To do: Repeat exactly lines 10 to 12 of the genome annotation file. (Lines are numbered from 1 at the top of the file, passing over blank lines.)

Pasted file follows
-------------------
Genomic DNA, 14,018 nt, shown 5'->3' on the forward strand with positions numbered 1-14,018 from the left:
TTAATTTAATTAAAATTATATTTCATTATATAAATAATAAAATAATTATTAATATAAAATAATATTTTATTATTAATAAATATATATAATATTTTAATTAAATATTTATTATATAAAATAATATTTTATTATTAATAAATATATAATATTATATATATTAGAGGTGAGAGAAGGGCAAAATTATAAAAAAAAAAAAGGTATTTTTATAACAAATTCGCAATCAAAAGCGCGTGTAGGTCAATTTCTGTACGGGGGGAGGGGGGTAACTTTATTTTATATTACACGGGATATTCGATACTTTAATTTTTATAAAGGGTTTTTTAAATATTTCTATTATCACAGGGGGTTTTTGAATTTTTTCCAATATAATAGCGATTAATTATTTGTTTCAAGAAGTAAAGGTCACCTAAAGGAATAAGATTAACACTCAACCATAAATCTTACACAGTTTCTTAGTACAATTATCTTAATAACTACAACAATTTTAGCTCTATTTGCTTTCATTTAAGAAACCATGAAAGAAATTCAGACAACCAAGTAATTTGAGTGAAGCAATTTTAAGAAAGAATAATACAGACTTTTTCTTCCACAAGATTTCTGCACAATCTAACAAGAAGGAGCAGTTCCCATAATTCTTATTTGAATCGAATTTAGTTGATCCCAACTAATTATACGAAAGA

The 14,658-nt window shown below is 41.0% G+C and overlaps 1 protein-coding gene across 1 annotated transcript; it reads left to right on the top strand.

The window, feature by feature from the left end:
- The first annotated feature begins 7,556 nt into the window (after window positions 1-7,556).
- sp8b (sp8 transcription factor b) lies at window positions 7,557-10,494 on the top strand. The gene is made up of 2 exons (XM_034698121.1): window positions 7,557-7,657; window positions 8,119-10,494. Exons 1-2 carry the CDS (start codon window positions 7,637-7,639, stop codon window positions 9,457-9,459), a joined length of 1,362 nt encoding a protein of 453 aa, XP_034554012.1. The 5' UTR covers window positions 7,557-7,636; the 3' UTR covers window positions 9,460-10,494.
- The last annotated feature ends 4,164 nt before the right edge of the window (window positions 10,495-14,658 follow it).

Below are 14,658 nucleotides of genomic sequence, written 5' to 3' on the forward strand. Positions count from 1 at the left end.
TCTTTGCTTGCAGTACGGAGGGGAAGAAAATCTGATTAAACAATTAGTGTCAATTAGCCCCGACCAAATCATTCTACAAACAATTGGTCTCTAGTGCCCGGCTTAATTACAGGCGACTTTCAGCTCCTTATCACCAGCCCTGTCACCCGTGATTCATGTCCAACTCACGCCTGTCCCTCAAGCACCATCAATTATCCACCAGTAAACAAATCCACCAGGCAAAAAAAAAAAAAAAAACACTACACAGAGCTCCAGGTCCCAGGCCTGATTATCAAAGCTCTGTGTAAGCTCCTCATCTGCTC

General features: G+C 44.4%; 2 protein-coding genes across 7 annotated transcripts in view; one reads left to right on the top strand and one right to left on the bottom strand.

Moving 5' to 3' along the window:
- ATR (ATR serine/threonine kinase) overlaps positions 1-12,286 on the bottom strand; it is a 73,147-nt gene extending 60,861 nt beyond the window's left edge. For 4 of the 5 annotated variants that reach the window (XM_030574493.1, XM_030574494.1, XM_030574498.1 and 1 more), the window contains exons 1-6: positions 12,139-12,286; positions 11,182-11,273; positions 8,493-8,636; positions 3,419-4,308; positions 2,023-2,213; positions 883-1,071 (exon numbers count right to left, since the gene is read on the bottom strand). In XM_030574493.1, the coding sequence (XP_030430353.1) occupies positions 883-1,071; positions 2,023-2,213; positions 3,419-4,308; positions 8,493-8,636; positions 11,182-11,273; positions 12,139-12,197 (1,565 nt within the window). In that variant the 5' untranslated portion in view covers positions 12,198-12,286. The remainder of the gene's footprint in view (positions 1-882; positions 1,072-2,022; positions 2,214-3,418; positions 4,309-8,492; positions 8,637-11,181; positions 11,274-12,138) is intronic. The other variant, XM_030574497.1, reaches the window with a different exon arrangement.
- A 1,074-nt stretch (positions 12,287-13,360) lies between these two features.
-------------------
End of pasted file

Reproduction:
General features: G+C 44.4%; 2 protein-coding genes across 7 annotated transcripts in view; one reads left to right on the top strand and one right to left on the bottom strand.

Moving 5' to 3' along the window:
- ATR (ATR serine/threonine kinase) overlaps positions 1-12,286 on the bottom strand; it is a 73,147-nt gene extending 60,861 nt beyond the window's left edge. For 4 of the 5 annotated variants that reach the window (XM_030574493.1, XM_030574494.1, XM_030574498.1 and 1 more), the window contains exons 1-6: positions 12,139-12,286; positions 11,182-11,273; positions 8,493-8,636; positions 3,419-4,308; positions 2,023-2,213; positions 883-1,071 (exon numbers count right to left, since the gene is read on the bottom strand). In XM_030574493.1, the coding sequence (XP_030430353.1) occupies positions 883-1,071; positions 2,023-2,213; positions 3,419-4,308; positions 8,493-8,636; positions 11,182-11,273; positions 12,139-12,197 (1,565 nt within the window). In that variant the 5' untranslated portion in view covers positions 12,198-12,286. The remainder of the gene's footprint in view (positions 1-882; positions 1,072-2,022; positions 2,214-3,418; positions 4,309-8,492; positions 8,637-11,181; positions 11,274-12,138) is intronic. The other variant, XM_030574497.1, reaches the window with a different exon arrangement.